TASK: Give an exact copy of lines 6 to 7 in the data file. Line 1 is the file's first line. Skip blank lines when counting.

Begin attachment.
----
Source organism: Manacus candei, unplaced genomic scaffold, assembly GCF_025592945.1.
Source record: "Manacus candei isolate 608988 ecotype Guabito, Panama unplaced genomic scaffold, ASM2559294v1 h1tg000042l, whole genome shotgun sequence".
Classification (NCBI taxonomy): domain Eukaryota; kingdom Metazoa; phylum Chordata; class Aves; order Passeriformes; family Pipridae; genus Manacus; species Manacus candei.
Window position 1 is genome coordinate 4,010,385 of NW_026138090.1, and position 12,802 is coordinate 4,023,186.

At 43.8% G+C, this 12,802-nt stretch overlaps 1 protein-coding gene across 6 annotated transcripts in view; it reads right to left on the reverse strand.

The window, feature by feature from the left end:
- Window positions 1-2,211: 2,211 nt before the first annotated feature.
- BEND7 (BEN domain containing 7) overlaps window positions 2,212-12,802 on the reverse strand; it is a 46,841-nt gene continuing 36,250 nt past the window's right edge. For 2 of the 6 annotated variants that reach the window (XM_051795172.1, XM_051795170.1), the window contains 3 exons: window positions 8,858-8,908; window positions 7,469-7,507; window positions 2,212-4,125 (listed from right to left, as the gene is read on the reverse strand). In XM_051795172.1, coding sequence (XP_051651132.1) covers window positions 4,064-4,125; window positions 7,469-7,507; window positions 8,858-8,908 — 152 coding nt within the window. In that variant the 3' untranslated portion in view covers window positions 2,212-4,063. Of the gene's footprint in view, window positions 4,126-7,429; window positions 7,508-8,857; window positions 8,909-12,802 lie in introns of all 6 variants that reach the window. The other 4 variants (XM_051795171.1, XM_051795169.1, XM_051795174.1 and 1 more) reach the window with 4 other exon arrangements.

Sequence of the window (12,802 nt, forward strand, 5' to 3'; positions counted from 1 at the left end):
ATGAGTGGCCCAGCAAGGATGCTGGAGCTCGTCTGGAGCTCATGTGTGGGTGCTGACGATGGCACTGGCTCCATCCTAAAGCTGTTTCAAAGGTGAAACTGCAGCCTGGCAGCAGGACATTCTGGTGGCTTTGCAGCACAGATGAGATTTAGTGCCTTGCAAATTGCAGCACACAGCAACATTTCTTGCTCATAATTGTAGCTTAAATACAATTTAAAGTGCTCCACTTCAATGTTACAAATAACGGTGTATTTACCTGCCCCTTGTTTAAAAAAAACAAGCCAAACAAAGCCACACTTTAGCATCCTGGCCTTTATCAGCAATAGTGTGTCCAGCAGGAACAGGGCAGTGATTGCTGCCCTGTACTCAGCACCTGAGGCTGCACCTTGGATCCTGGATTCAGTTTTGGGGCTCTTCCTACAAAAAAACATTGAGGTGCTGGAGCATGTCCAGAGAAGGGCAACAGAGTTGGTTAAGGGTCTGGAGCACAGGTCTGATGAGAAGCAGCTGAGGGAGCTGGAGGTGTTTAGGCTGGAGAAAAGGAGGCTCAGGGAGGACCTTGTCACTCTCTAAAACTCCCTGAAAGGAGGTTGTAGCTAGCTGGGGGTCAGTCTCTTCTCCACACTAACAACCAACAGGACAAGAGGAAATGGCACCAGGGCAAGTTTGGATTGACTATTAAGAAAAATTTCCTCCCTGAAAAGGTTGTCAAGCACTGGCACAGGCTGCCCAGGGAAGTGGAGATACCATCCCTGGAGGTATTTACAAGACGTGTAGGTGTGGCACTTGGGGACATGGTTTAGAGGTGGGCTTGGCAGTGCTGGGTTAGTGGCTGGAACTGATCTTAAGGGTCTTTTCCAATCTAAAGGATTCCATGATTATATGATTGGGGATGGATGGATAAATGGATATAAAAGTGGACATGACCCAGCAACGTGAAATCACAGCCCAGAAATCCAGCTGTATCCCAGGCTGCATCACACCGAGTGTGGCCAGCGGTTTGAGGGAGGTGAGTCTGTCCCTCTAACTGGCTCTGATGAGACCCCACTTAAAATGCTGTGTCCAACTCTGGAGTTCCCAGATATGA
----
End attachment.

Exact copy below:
The window, feature by feature from the left end:
- Window positions 1-2,211: 2,211 nt before the first annotated feature.